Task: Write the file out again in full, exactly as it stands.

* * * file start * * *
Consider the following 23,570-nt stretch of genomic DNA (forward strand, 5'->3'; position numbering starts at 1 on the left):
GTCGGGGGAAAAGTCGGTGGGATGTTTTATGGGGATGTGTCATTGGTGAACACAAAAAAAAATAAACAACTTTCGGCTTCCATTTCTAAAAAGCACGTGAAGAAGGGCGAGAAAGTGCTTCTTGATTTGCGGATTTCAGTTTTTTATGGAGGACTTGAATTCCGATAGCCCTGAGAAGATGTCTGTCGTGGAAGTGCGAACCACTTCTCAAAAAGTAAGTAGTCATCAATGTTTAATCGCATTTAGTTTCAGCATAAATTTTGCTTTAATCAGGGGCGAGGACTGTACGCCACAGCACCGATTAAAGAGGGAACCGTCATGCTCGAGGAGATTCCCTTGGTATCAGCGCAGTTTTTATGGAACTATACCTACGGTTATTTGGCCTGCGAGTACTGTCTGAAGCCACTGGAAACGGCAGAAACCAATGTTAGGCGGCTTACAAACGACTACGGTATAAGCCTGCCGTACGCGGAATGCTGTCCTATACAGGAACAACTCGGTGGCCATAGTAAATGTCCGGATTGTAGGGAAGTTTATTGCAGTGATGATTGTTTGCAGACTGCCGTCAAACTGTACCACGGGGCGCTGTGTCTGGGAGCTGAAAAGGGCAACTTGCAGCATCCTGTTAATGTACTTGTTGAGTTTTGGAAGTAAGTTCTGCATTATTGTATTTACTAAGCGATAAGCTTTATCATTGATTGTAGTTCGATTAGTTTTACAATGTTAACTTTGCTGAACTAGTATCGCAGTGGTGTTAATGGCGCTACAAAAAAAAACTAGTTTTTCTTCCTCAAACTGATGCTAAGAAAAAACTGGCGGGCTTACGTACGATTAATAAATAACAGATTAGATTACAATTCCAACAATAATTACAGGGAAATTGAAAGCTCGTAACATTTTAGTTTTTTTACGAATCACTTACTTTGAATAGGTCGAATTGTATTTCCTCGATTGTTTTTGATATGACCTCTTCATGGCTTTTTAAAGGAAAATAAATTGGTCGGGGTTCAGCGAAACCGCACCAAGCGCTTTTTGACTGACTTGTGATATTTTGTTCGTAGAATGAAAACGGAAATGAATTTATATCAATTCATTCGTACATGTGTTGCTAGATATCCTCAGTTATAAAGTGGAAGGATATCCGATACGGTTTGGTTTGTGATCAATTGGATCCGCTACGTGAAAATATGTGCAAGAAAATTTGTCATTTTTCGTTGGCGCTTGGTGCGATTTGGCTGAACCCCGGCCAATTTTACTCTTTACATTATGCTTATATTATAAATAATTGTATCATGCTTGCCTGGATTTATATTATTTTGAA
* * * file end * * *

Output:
Consider the following 23,570-nt stretch of genomic DNA (forward strand, 5'->3'; position numbering starts at 1 on the left):
GTCGGGGGAAAAGTCGGTGGGATGTTTTATGGGGATGTGTCATTGGTGAACACAAAAAAAAATAAACAACTTTCGGCTTCCATTTCTAAAAAGCACGTGAAGAAGGGCGAGAAAGTGCTTCTTGATTTGCGGATTTCAGTTTTTTATGGAGGACTTGAATTCCGATAGCCCTGAGAAGATGTCTGTCGTGGAAGTGCGAACCACTTCTCAAAAAGTAAGTAGTCATCAATGTTTAATCGCATTTAGTTTCAGCATAAATTTTGCTTTAATCAGGGGCGAGGACTGTACGCCACAGCACCGATTAAAGAGGGAACCGTCATGCTCGAGGAGATTCCCTTGGTATCAGCGCAGTTTTTATGGAACTATACCTACGGTTATTTGGCCTGCGAGTACTGTCTGAAGCCACTGGAAACGGCAGAAACCAATGTTAGGCGGCTTACAAACGACTACGGTATAAGCCTGCCGTACGCGGAATGCTGTCCTATACAGGAACAACTCGGTGGCCATAGTAAATGTCCGGATTGTAGGGAAGTTTATTGCAGTGATGATTGTTTGCAGACTGCCGTCAAACTGTACCACGGGGCGCTGTGTCTGGGAGCTGAAAAGGGCAACTTGCAGCATCCTGTTAATGTACTTGTTGAGTTTTGGAAGTAAGTTCTGCATTATTGTATTTACTAAGCGATAAGCTTTATCATTGATTGTAGTTCGATTAGTTTTACAATGTTAACTTTGCTGAACTAGTATCGCAGTGGTGTTAATGGCGCTACAAAAAAAAACTAGTTTTTCTTCCTCAAACTGATGCTAAGAAAAAACTGGCGGGCTTACGTACGATTAATAAATAACAGATTAGATTACAATTCCAACAATAATTACAGGGAAATTGAAAGCTCGTAACATTTTAGTTTTTTTACGAATCACTTACTTTGAATAGGTCGAATTGTATTTCCTCGATTGTTTTTGATATGACCTCTTCATGGCTTTTTAAAGGAAAATAAATTGGTCGGGGTTCAGCGAAACCGCACCAAGCGCTTTTTGACTGACTTGTGATATTTTGTTCGTAGAATGAAAACGGAAATGAATTTATATCAATTCATTCGTACATGTGTTGCTAGATATCCTCAGTTATAAAGTGGAAGGATATCCGATACGGTTTGGTTTGTGATCAATTGGATCCGCTACGTGAAAATATGTGCAAGAAAATTTGTCATTTTTCGTTGGCGCTTGGTGCGATTTGGCTGAACCCCGGCCAATTTTACTCTTTACATTATGCTTATATTATAAATAATTGTATCATGCTTGCCTGGATTTATATTATTTTGAA